3. However, you are at risk for hypoglycemia in the brain (especially if the infection is bacterial) and hypoglycemia causes irritability/anxiety and can aggravate depression.

So the very low-carb diet had mixed effects (ketosis, hypoglycemia).

What I would do is follow our ketogenic diet advice. Eat at least 50 g/day carbs from starches to get sufficient glucose, plus sufficient protein to reach 600 calories/day protein+carb, but add in large amounts of MCT oil or coconut oil. Also, do intermittent fasting – eat all the carbs within an 8-hour window; eat at least half the MCT oil in the 16-hour fasting window.

Once on a good diet, I might experiment with antibiotics to see if they relieve symptoms.

Please let me know how things go.

Leave a comment ?


  1. hi Paul,
    what do you think of buttermilk, for drinking not cooking. & the stuff commonly sold in supermarkets, ie. pasteurised & homogenised?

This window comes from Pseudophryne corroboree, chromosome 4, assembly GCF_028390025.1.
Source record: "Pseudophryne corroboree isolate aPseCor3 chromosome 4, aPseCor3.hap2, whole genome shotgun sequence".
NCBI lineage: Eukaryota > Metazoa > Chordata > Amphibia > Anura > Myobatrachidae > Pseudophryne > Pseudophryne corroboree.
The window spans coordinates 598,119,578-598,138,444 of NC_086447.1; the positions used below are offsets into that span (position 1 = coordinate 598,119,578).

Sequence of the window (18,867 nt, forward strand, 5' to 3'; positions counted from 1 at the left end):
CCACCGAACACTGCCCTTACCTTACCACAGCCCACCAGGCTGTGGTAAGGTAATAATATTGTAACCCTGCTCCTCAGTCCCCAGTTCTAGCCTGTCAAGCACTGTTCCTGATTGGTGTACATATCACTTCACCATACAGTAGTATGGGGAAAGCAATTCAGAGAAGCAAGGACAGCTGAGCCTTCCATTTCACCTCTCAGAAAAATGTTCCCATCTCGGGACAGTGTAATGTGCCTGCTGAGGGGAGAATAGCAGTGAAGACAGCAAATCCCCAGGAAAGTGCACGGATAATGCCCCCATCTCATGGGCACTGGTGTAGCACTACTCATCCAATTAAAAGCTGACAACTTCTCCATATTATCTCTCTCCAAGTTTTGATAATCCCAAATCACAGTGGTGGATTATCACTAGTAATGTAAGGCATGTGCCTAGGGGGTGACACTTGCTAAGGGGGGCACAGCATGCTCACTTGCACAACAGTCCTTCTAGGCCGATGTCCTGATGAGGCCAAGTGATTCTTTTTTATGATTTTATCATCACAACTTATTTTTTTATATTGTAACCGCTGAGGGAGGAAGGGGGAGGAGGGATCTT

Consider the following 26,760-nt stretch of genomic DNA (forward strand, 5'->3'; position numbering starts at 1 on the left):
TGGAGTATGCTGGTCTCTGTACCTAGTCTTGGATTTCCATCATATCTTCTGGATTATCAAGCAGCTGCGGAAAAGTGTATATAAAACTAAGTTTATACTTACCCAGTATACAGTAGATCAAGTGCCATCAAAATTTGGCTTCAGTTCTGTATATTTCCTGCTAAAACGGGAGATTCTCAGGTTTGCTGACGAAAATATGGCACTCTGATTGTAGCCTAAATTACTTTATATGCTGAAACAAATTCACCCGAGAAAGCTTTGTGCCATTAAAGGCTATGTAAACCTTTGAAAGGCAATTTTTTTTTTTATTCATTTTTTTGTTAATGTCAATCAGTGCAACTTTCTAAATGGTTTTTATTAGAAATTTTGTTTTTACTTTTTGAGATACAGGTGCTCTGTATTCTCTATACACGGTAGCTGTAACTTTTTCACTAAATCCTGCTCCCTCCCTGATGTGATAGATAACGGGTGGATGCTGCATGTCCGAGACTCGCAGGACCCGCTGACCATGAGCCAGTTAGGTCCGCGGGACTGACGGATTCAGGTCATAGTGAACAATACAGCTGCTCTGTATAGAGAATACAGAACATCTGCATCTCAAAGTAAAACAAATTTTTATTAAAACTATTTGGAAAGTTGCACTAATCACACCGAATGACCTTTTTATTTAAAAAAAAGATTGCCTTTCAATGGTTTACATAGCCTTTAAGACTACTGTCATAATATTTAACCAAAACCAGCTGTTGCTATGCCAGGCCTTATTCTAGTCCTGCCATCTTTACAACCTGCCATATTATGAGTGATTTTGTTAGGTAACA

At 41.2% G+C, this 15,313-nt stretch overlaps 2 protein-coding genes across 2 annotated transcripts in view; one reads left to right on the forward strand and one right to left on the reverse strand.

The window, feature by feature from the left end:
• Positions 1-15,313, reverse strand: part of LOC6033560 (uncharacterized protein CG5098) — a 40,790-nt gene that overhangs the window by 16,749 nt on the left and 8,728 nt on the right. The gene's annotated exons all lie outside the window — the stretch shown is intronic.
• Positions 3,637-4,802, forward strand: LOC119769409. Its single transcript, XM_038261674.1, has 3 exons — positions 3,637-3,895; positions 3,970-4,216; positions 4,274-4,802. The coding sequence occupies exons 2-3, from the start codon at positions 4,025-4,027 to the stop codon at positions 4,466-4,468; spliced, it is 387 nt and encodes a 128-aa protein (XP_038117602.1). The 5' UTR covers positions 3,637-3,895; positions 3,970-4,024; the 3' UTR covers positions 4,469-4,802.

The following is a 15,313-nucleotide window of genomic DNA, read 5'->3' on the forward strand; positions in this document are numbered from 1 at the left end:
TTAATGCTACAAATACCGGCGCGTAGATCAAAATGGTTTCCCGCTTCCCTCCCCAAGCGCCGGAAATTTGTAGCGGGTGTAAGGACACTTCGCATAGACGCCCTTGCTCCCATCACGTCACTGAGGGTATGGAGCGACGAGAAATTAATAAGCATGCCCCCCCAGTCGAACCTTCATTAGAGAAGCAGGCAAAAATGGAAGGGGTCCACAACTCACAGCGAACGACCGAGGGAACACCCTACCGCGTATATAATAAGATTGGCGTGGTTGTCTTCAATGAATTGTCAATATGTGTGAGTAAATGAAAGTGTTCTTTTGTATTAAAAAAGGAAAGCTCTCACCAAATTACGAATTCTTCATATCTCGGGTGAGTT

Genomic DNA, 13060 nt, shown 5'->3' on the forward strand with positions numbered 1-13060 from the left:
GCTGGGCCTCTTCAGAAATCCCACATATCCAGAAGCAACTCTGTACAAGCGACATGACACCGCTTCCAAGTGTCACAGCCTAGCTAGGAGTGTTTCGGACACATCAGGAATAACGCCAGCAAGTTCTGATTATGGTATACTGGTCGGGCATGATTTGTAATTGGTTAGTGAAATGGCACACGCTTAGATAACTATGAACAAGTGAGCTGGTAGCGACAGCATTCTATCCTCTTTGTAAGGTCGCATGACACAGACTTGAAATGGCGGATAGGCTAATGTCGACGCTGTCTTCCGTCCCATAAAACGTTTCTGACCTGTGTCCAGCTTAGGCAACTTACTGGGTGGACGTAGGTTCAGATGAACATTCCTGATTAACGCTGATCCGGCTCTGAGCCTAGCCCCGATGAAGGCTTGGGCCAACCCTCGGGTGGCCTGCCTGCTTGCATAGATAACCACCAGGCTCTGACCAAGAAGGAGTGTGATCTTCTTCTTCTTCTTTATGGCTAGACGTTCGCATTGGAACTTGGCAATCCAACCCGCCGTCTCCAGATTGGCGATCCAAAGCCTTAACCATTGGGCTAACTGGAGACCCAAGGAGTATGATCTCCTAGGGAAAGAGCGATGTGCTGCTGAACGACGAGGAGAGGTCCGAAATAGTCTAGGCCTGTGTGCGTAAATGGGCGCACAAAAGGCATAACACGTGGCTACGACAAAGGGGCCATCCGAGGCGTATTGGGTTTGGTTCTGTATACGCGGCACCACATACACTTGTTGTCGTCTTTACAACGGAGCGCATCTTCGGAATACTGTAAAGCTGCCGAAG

this product is cultured milk, cultured with either Lactococcus lactis or Lactobacillus bulgaricus (ref Wiki).
    This milk will be higher in lactic acid acid than normal milk (similar to yoghurt or sour cream at a guess?).

    so, what do you think, is it ‘PHD’. is commercial buttermilk ok…?
    Is consuming lactic acid ok…?

    happy days, Darrin

    • buttermilk update:
      well it passes the taste test,
      tastes like ‘no-added sugar drinking yoghurt’,
      not surprising i guess, since the ingredients list is milk & culture.

      • You know what I am curious about? When my mother describes what buttermilk was before it came in grocery store cartons — when her mother had her do the churning — it sounds like a completely different thing from what commercial buttermilk must be. (Cultured milk? Sounds loosely akin to kefir.)

        I think she said Grandma would leave out the milk a day or two after milking, then they would churn the risen cream, and the buttermilk was what was left in the churn?

        So I wonder what that tasted like and what its nutritional benefits where — in contrast to the thing they sell in cartons now labelled “buttermilk.”

        I should ask Mama to go over those facts again for me. (I do have Grandma’s churn….)

        • yep, its not ‘real/traditional’ buttermilk. which is why i mentioned supermarkets.